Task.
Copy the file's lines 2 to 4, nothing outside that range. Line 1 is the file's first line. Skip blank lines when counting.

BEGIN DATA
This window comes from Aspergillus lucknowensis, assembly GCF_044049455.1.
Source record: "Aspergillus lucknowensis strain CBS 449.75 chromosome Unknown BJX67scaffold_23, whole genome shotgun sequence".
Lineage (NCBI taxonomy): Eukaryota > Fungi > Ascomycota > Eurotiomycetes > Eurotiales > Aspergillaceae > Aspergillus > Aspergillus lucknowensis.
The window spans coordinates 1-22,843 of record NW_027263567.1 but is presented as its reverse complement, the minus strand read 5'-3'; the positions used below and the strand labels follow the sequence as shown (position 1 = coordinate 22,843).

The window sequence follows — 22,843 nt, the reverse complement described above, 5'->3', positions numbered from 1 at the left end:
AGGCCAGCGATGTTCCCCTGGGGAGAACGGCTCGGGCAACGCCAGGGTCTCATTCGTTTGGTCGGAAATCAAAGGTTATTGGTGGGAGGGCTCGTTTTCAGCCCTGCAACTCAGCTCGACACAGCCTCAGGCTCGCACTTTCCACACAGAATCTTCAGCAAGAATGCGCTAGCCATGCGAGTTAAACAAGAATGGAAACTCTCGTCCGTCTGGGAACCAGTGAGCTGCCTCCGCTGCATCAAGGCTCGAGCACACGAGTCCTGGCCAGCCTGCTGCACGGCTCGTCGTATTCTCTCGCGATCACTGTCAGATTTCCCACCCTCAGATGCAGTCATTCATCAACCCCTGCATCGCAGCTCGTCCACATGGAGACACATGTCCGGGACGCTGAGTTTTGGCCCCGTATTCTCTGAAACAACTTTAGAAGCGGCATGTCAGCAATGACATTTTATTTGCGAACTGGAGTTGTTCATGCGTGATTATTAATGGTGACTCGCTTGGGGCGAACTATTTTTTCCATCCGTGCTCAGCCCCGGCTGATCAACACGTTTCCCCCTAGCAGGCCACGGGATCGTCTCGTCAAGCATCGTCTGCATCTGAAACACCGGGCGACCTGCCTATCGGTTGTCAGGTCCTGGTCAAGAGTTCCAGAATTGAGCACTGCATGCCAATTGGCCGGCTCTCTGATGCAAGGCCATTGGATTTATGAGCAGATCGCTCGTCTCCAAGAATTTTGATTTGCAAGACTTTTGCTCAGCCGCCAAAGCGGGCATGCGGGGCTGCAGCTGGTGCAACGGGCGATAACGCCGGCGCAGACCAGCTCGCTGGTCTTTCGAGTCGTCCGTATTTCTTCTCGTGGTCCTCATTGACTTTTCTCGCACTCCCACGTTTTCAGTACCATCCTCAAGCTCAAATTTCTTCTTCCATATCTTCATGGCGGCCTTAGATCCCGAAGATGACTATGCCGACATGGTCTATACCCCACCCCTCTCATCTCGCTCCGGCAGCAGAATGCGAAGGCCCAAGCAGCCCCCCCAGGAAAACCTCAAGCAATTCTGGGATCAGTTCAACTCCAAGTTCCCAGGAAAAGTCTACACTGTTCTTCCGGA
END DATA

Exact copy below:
Source record: "Aspergillus lucknowensis strain CBS 449.75 chromosome Unknown BJX67scaffold_23, whole genome shotgun sequence".
Lineage (NCBI taxonomy): Eukaryota > Fungi > Ascomycota > Eurotiomycetes > Eurotiales > Aspergillaceae > Aspergillus > Aspergillus lucknowensis.
The window spans coordinates 1-22,843 of record NW_027263567.1 but is presented as its reverse complement, the minus strand read 5'-3'; the positions used below and the strand labels follow the sequence as shown (position 1 = coordinate 22,843).